Moreover, I had always said that football was my job but that it was not the most important thing in my life. Jamie's death had reinforced that. Now I would learn if my faith and my ideals would hold up when put to the test. Over the years, many of my players had faced tragedies -- their parents or siblings had died, or they were grieving over miscarriages or caring for sick children.

I had always said that trusting in the Lord was the answer. Now, facing my own tragedy, I knew I needed to accept the truth that God's love and power were sufficient. If I really believed it, I needed to use this personal and painful time to validate that belief. God would work for the good of those who love Him, even if we didn't understand how He was going to do it.


I so love and identify with this last paragraph:

"Why do bad things happen? I don't know. Why did Jamie die? I don't know. But I do know that God has the answers, I know He loves me, and I know He has a plan -- whether it makes sense to me or not. Rather than asking why, I'm asking what. What can I learn from this? What can I do for God's glory and to help others?"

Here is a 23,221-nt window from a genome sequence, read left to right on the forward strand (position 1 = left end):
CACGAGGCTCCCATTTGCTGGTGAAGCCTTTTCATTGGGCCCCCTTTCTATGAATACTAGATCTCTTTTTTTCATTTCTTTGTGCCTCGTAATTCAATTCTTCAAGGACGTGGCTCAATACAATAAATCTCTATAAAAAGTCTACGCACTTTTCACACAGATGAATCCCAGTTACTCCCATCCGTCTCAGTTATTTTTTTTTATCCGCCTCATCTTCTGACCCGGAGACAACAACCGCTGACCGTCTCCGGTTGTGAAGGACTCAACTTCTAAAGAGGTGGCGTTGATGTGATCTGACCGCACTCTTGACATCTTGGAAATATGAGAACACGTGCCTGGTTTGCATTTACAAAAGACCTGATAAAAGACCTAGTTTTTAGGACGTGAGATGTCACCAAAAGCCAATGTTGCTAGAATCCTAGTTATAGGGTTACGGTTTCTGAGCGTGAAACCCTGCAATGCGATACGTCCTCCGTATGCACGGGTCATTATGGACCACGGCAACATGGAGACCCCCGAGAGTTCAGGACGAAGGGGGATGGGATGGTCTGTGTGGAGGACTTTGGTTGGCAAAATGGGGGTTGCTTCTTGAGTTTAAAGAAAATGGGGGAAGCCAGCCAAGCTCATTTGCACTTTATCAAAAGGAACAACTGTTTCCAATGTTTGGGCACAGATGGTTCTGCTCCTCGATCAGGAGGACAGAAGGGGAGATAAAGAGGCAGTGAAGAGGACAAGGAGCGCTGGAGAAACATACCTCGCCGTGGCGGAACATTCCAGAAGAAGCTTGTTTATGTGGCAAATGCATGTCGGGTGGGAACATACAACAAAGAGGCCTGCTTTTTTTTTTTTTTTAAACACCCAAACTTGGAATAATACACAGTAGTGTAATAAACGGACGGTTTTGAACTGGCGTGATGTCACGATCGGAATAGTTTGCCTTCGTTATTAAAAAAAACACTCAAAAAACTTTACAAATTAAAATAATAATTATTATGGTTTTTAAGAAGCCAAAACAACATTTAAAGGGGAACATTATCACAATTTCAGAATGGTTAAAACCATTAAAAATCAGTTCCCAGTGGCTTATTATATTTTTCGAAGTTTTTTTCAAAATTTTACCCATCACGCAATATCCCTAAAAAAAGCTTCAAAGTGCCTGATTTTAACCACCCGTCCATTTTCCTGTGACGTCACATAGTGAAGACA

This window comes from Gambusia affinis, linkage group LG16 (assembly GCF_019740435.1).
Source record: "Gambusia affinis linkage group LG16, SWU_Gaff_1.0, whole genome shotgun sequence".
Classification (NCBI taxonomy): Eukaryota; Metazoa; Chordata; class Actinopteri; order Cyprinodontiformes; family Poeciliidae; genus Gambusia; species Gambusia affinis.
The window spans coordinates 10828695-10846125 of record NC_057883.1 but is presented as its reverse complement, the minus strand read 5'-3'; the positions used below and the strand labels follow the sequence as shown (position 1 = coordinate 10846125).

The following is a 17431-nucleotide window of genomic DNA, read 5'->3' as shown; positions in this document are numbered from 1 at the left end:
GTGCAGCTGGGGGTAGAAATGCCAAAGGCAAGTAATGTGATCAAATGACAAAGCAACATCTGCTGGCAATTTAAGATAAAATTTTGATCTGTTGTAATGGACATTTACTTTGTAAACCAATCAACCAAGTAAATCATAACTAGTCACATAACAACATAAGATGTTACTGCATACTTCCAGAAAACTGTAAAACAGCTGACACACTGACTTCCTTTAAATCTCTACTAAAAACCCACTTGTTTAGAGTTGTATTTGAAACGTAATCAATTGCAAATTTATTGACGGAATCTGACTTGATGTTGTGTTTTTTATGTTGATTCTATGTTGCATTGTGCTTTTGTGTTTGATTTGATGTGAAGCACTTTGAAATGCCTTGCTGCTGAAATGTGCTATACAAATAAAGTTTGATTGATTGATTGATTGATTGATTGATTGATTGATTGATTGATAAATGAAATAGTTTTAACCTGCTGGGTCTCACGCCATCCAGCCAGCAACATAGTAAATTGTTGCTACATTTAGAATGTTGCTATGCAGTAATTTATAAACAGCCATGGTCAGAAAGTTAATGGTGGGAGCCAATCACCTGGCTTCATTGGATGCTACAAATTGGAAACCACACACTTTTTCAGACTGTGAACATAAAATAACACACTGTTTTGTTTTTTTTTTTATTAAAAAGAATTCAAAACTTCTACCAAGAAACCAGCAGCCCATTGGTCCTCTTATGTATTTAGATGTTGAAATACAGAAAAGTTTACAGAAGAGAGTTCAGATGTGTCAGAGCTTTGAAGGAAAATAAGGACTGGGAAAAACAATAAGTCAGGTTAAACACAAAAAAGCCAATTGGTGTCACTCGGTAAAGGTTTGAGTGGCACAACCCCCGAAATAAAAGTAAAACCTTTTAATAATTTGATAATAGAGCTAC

Sometimes we go through things and instead of trying to figure out how we can learn and grow and glorify Him, we vent at God about how unfair our circumstances are. We don't always recognize it for the spirit of entitlement that it is. We are in essence telling God He owes us something more than He has given us. I pray that through God's grace and mercy, I will never have that attitude toward Him no matter what He allows me to go through. God has shown me mercy instead of wrath. He has sent His Son to die for me. He's promised that nothing can separate me from His love if I am in Christ. There will be times in our lives when Jesus is all we have. But we must remember that Jesus is all we truly need. If you are in need of encouragement in this area, read Tony's book. I promise that you will be inspired to trust God.